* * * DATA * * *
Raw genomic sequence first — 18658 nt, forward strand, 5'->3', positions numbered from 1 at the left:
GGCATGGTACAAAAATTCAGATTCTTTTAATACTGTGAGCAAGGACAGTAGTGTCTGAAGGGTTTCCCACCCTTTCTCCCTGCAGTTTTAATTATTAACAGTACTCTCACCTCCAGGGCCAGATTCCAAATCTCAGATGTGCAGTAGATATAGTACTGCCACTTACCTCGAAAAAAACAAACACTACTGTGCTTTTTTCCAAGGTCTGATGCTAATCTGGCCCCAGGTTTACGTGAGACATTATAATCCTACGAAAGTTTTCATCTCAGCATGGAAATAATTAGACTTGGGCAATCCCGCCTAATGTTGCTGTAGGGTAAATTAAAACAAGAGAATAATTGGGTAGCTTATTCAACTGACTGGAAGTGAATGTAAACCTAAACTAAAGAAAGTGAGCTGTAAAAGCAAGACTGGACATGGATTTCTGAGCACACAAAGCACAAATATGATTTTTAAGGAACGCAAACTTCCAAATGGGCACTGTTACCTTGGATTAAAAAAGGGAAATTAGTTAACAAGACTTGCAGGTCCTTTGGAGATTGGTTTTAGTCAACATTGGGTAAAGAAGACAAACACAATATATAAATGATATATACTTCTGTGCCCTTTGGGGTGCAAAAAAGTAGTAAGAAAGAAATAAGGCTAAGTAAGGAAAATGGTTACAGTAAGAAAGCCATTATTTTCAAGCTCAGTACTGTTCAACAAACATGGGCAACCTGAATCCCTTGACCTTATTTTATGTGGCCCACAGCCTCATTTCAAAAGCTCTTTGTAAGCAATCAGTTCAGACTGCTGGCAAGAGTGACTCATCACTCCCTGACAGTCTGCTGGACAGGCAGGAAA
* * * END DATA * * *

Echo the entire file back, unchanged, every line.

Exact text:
Raw genomic sequence first — 18658 nt, forward strand, 5'->3', positions numbered from 1 at the left:
GGCATGGTACAAAAATTCAGATTCTTTTAATACTGTGAGCAAGGACAGTAGTGTCTGAAGGGTTTCCCACCCTTTCTCCCTGCAGTTTTAATTATTAACAGTACTCTCACCTCCAGGGCCAGATTCCAAATCTCAGATGTGCAGTAGATATAGTACTGCCACTTACCTCGAAAAAAACAAACACTACTGTGCTTTTTTCCAAGGTCTGATGCTAATCTGGCCCCAGGTTTACGTGAGACATTATAATCCTACGAAAGTTTTCATCTCAGCATGGAAATAATTAGACTTGGGCAATCCCGCCTAATGTTGCTGTAGGGTAAATTAAAACAAGAGAATAATTGGGTAGCTTATTCAACTGACTGGAAGTGAATGTAAACCTAAACTAAAGAAAGTGAGCTGTAAAAGCAAGACTGGACATGGATTTCTGAGCACACAAAGCACAAATATGATTTTTAAGGAACGCAAACTTCCAAATGGGCACTGTTACCTTGGATTAAAAAAGGGAAATTAGTTAACAAGACTTGCAGGTCCTTTGGAGATTGGTTTTAGTCAACATTGGGTAAAGAAGACAAACACAATATATAAATGATATATACTTCTGTGCCCTTTGGGGTGCAAAAAAGTAGTAAGAAAGAAATAAGGCTAAGTAAGGAAAATGGTTACAGTAAGAAAGCCATTATTTTCAAGCTCAGTACTGTTCAACAAACATGGGCAACCTGAATCCCTTGACCTTATTTTATGTGGCCCACAGCCTCATTTCAAAAGCTCTTTGTAAGCAATCAGTTCAGACTGCTGGCAAGAGTGACTCATCACTCCCTGACAGTCTGCTGGACAGGCAGGAAA